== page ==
Eye on the Enemy: Kansas City Chiefs

TEMPE, Ariz. – Cardinals head coach Bruce Arians says there should be a sense of desperation in every game they play, especially being in the midst of a two-game losing streak. Chiefs head coach Andy Reid has a different thought process when it comes to his team’s two-game losing streak, which could reach three-straight with a loss to Arizona on Sunday.

“Every week in this league, you come out and you’re in a position where you work hard to make sure you come out successful, and then you don’t go any further past that. You just take it one game at a time and you go with it,” Reid said. “I’m not very good at looking ahead. We’ve got the Cardinals, and that’s plenty, so we have to make sure we take care of business there.”

The Chiefs were riding a five-game winning streak into Thursday Night Football in Oakland, Calif., a few weeks ago. The Raiders rocked the Chiefs and the football world, getting their first win of the season that night. Kansas City followed up that crusher with a loss at home to the Broncos last Sunday.

This is where the Chiefs stand right now, needing a win in the biggest way over the Cardinals. It may be a low scoring affair in Glendale, Ariz. Both teams are giving up 19 points per game, so look to see two very stingy defenses on Sunday.

The Chiefs will be without safety Eric Berry, who was placed on the season-ending non-football illness list with lymphoma.

“We’re all hoping Eric Berry gets well soon, our prayers are out for him, as our organization to him, because he’s a great kid and a great player,” Arians said.

The Chiefs’ secondary, minus Berry, is THE stingiest in the NFL, giving up less than 200 yards passing per game.

“They’ll get up in your face, they’ll press you, and they’ll try and run with you,” quarterback Drew Stanton said. “They’re long too. You look at a guy like Sean Smith; he has the ability to turn and run and has the length as much as anybody out there.”

“We have to do a good job of communicating, do a good job getting open and try to beat man coverage,” Stanton said.

Arizona’s went 4-19 on third down on their recent two-game road swing. Before the trip, the offense had been moving the ball on third down at a pretty good clip. It’s going to be key for the offense to get that third-down train moving again against a stubborn Chiefs defense.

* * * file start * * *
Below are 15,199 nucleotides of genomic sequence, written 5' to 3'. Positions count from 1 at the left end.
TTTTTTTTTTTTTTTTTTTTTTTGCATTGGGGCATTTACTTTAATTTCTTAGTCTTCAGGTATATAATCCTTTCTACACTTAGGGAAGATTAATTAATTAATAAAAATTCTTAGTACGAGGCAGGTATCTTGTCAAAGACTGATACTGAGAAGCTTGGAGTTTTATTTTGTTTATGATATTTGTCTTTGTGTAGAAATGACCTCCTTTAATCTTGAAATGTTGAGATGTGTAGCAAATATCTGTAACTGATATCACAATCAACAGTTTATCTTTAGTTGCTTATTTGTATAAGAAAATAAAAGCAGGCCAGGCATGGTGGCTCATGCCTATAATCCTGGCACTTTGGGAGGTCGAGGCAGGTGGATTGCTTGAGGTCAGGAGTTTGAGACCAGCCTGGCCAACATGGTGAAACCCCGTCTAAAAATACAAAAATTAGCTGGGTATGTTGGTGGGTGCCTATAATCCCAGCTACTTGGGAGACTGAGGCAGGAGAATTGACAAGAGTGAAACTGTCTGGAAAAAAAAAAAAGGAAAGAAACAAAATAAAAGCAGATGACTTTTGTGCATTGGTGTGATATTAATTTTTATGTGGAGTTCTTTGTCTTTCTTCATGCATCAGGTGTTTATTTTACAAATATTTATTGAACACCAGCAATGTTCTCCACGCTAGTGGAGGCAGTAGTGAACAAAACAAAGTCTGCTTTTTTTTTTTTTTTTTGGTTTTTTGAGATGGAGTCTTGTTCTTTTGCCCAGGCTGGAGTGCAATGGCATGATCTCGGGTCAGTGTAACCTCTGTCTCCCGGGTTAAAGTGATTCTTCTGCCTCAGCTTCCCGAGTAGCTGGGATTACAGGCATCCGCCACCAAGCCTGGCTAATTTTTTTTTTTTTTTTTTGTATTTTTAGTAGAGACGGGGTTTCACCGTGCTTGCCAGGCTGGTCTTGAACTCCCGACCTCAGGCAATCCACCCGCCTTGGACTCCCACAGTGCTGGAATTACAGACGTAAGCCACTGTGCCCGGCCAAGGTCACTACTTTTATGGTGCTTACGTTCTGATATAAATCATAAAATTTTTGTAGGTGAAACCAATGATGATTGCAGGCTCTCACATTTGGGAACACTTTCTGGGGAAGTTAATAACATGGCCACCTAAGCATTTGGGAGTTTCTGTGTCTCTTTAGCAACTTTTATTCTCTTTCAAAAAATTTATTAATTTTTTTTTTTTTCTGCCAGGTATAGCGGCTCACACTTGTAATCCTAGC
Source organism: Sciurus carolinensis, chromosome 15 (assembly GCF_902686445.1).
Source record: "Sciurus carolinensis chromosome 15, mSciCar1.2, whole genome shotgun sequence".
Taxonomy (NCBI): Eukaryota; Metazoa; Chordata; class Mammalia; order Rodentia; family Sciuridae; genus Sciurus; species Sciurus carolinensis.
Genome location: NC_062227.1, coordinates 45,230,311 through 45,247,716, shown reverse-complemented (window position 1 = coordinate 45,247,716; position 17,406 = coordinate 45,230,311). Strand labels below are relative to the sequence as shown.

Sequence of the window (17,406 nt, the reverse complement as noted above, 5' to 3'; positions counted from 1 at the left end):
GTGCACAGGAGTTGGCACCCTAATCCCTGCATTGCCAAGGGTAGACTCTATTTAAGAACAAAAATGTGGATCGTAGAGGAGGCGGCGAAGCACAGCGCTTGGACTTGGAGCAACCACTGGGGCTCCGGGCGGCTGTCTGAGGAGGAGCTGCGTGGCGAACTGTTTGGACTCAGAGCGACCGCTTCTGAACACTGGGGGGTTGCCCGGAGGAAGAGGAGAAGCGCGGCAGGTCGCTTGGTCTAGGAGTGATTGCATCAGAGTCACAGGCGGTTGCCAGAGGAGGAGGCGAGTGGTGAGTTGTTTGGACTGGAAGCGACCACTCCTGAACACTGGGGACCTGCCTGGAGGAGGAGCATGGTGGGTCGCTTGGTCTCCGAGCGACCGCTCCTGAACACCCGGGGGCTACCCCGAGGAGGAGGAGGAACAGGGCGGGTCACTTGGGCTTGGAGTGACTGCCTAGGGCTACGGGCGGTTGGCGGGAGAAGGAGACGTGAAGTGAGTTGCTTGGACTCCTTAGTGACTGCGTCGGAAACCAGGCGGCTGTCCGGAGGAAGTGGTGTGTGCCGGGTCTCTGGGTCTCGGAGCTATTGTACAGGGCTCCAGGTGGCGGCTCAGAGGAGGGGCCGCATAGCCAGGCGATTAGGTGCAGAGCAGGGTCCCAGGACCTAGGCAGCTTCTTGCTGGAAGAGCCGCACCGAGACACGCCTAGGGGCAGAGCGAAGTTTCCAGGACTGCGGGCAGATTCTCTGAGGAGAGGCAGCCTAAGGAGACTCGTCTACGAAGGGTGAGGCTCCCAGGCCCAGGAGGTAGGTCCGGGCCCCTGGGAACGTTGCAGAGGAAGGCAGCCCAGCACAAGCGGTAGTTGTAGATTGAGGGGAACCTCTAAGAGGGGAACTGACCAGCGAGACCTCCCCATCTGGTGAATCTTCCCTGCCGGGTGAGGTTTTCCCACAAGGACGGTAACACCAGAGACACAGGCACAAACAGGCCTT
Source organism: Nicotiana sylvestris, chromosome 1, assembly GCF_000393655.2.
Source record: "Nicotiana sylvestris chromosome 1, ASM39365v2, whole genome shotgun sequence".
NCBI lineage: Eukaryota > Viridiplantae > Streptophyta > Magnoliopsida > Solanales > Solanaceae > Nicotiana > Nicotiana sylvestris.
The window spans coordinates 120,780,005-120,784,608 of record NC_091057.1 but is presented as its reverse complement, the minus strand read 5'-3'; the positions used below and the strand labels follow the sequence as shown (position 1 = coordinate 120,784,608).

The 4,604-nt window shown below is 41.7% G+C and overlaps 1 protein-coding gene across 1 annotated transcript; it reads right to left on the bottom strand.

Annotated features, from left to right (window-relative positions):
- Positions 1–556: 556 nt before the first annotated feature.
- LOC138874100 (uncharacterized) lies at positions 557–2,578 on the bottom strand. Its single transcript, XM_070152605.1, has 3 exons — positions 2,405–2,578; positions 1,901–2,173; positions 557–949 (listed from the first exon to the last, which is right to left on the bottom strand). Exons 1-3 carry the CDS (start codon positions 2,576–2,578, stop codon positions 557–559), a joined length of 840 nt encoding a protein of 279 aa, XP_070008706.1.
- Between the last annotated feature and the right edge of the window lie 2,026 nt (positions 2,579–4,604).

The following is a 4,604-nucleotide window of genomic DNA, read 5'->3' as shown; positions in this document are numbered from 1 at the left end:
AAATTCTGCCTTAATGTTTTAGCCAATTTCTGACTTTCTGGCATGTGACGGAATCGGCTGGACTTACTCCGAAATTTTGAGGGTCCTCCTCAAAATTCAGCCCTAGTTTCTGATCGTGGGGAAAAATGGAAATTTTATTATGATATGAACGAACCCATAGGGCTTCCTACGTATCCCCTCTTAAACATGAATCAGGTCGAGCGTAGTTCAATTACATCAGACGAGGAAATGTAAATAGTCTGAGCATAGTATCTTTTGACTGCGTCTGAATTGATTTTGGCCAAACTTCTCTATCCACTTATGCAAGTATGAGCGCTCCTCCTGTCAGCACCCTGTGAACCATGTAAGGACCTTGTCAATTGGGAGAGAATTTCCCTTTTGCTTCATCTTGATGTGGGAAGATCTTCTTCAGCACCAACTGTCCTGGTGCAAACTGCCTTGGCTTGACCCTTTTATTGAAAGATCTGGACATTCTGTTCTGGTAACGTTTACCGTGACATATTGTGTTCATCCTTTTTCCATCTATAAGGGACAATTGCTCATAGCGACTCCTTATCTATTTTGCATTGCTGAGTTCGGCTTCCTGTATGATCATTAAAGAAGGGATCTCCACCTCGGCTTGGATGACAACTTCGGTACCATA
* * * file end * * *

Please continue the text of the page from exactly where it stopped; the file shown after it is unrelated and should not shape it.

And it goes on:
“The biggest issue is there’s some stuff of me just not making plays and doing that. Other times, we’re trying to take a shot or get an opportunity that we feel we have a good chance there,” Stanton said. “It’s one of those things that unfortunately haven’t been a strong suit for us that we need to flip around this week and try to get back on the right page.”

It doesn’t stop with Kansas City’s secondary. Their front seven is just as powerful, with players like nose tackle Dontari Poe and linebackers Tamba Hali and Justin Houston. Houston is leading the league with 14 sacks, so pressure clearly is the name of the game with the Chiefs front seven.

“This is the best front,” Arians said. “I rate them right with Seattle [Seahawks as far as pass rushers. They probably have more because Dontari Poe is very underrated. This cat is very active in the middle. He disrupts the pocket and pushes things to those two speed guys [Hali and Houston] coming off the edge.”

Kansas City is just as adept on the offensive side of things, led by quarterback Alex Smith. Smith isn’t exactly lighting up scoreboards each and every week with his passing skills, but he quietly gets it done. He only has 15 touchdowns on the season, but more importantly than that, he’s thrown just five interceptions in 350 pass attempts.

There’s so much been said about Smith not completing a single touchdown pass to one of his wide receivers this year [all 15 of Smith’s touchdowns have gone to either a running back or a tight end].

Smith could care less about who catches a touchdown pass. As long as someone gets into the end zone for six, he’s good with that.

“There have been a lot of weird breaks and different things happening that have resulted in that,” Smith said. “Certainly our focus is about scoring points and not necessarily getting caught up in who’s scoring them.”

“We’d love to get everybody involved and everybody in the mix. I think it’s just one of those things that’s funny the way it’s worked out,” Smith said.

Reid joked a little bit, saying he talked to Cardinals defensive coordinator Todd Bowles, who told him he wouldn’t blitz Smith at all [which we all know isn’t going to happen]. Reid is secure in knowing Smith is adept at handling the kitchen sink that Bowles will throw at him.

“Todd’s got a bunch of them [blitzes], so you can’t work against all of them, you don’t have enough time in the day,” Reid said. “You have to make sure that you just stay with your fundamental rules and then go with it.”

Smith has one of the most deadly running backs in the league behind him in Jamaal Charles should things go awry with handling the Cardinals’ blitz.

“I always thought he was one of the best [running] backs in the league,” linebacker Larry Foote said. “He’s very fast. As a linebacker, you think you’ve got an angle on him in the hole and he can hit through it. There’s only a few backs that [have] that type of speed and he’s got a lot of power too being a little guy. We’ve got to watch him [on] every play.”

There’s a lot more heads on the Chiefs’ snake that Bowles and his defense will have to chop off.

“They got [Dwayne] Bowe out there, they got [Donnie] Avery coming back, the tight end [Travis Kelce] is very good, so we got our hands full,” Bowles said.






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